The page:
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New York City protesters demonstrated on Friday, 20 May outside the local office of British-Danish security conglomerate G4S, a contractor with Israeli Prison Service, to demand that Israel release Adib Mafarjah and Fouad Assi, two Palestinian prisoners on their 48th day of hunger strike against Israeli administrative detention – incarceration without charge or trial under Israeli military orders. They also demanded that G4S end its Israeli contracts, under which the corporation provides security systems, equipment and control rooms to Israeli prisons, checkpoints, police training centers, and even the Erez/Beit Hanoun crossing where the siege of Gaza is enforced.

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Samidoun Palestinian Prisoner Solidarity Network’s weekly New York protest also celebrated the 19 May release of Mohammed al-Qeeq, a Palestinian journalist who conducted a 94-day hunger strike demanding his freedom from administrative detention without charge or trial.

One passerby from Ireland spoke with demonstrators, recalling the 1980-81 hunger strikes by Irish republicans and in particular, Bobby Sands and the 9 other Irish strikers who gave their lives on hunger strike, in light of the ongoing Palestinian hunger strikes against colonial incarceration. Among those who discussed the situation with demonstrators were several women from the Netherlands, who discussed Palestine activism and organizing – including the campaign against G4S – in their country.

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Mafarjah and Assi have been on hunger strike since 3 April to demand their release from imprisonment without charge or trial. Mafarjah and Assi’s health has deteriorated significantly; both are now hospitalized, but were held in solitary confinement from the beginning of their strikes in an attempt to pressure them to end their protest.

Also striking is Sami Janazrah, 43, who resumed his hunger strike on Wednesday, 18 May after a week of consuming only liquids, after his administrative detention continued despite an Israeli Supreme Court hearing and a date for prosecutors to continue investigation.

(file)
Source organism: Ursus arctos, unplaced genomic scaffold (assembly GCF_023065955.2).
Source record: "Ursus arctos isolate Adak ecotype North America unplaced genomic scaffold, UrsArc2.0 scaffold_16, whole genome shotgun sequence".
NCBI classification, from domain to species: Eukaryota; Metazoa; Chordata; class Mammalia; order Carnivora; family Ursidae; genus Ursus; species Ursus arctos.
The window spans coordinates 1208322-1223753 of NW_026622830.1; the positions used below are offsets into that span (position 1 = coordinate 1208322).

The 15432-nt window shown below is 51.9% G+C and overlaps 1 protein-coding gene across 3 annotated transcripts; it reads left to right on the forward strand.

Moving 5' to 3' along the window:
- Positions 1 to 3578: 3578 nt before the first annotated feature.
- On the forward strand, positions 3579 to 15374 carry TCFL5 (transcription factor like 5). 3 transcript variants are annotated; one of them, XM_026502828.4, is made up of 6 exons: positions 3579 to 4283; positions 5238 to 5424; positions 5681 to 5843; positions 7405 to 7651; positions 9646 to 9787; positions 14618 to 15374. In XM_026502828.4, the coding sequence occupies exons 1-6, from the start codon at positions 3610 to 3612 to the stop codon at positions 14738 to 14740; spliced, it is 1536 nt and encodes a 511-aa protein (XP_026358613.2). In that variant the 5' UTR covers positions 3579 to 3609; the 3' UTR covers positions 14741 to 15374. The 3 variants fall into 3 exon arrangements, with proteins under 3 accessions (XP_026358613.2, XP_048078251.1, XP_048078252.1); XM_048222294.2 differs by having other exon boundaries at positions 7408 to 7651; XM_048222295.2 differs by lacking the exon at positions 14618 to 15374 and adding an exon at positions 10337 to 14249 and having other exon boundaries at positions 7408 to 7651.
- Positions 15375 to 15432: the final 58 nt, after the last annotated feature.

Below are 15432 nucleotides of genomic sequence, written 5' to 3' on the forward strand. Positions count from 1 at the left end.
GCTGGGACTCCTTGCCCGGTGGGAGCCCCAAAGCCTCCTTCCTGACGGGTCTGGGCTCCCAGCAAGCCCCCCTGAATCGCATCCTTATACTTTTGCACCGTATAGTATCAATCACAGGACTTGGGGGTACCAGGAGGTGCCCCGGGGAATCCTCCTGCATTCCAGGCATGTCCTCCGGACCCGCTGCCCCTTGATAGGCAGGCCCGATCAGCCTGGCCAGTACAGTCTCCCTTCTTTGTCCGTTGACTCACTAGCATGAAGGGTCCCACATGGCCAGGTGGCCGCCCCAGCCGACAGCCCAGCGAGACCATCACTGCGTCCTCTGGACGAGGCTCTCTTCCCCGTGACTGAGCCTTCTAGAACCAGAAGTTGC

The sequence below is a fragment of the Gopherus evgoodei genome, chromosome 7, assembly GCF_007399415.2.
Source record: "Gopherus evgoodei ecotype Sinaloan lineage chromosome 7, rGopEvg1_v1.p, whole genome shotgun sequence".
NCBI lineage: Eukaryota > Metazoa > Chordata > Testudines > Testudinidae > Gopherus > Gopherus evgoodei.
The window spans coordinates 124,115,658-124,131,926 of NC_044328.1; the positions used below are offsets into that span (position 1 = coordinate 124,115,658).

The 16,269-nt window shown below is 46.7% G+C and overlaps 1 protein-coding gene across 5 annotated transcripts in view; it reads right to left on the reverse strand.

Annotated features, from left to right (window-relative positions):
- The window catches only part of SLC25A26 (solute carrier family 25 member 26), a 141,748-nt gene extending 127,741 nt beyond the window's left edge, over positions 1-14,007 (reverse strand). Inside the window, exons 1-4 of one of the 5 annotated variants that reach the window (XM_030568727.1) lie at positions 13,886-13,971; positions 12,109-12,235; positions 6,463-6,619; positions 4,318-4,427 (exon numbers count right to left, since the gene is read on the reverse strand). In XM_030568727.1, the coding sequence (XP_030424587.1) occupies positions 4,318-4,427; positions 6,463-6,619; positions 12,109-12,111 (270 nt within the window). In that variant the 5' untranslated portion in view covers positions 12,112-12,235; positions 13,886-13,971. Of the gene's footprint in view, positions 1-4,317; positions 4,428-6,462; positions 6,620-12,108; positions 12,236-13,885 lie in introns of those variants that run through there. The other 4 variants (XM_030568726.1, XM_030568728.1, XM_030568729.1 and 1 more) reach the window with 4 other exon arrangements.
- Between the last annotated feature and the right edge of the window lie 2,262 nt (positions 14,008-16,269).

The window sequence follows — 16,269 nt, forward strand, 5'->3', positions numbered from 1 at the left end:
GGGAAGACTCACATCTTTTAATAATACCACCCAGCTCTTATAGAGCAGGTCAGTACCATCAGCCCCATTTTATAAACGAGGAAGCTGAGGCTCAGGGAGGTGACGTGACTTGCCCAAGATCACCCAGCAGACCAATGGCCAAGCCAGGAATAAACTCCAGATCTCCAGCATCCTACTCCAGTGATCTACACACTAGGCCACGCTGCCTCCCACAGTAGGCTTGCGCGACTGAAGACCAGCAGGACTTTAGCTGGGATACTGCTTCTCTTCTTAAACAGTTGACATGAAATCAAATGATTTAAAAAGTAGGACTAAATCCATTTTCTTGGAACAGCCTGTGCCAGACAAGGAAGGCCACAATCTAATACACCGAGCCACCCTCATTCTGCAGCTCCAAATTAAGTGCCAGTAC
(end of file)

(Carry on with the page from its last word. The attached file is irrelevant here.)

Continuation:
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On Thursday, 19 May, the Palestinian Prisoners Society said that Janazrah’s administrative detention would be ended – but that he would then be accused in the Israeli military courts, which convict over 99% of the Palestinians brought before them, of “incitement.” Incitement is a vague charge that has been used to arrest over 150 Palestinians for Facebook posts and many more for public speeches and other political activity and expressions of opinion.

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G4S is the target of an international boycott campaign – including a call from Palestinian prisoners – for its involvement in profiting from the imprisonment of Palestinians. G4S is also boycotted for its involvement in youth incarceration and migrant detention in the US, UK and Australia; it has lost several contracts at universities in the US, at UN institutions in Jordan, and at various corporations and public institutions around the world because of its involvement in human rights violations in Palestine and around the world. The corporation has pledged to end its involvement in “reputationally damaging” businesses, including selling off its Israeli subsidiary – but after ongoing G4S promises but little action, Palestinian activists have urged the continuation and escalation of the campaign against G4S.

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BDS Egypt recently launched a local campaign against G4S, following in the footsteps of growing projects confronting G4S’ presence in Jordan, Morocco, Kuwait and Lebanon. UK trade unions are also pressing G4S regarding its claimed plans to end its contract with the Israeli Prison Service.

Samidoun protests weekly in New York City on Fridays at 4 pm outside the G4S office in Manhattan, at 19 W. 44th Street, highlighting G4S’ profiteering from the imprisonment of Palestinians and demanding freedom for all Palestinian prisoners.

Photos by Joe Catron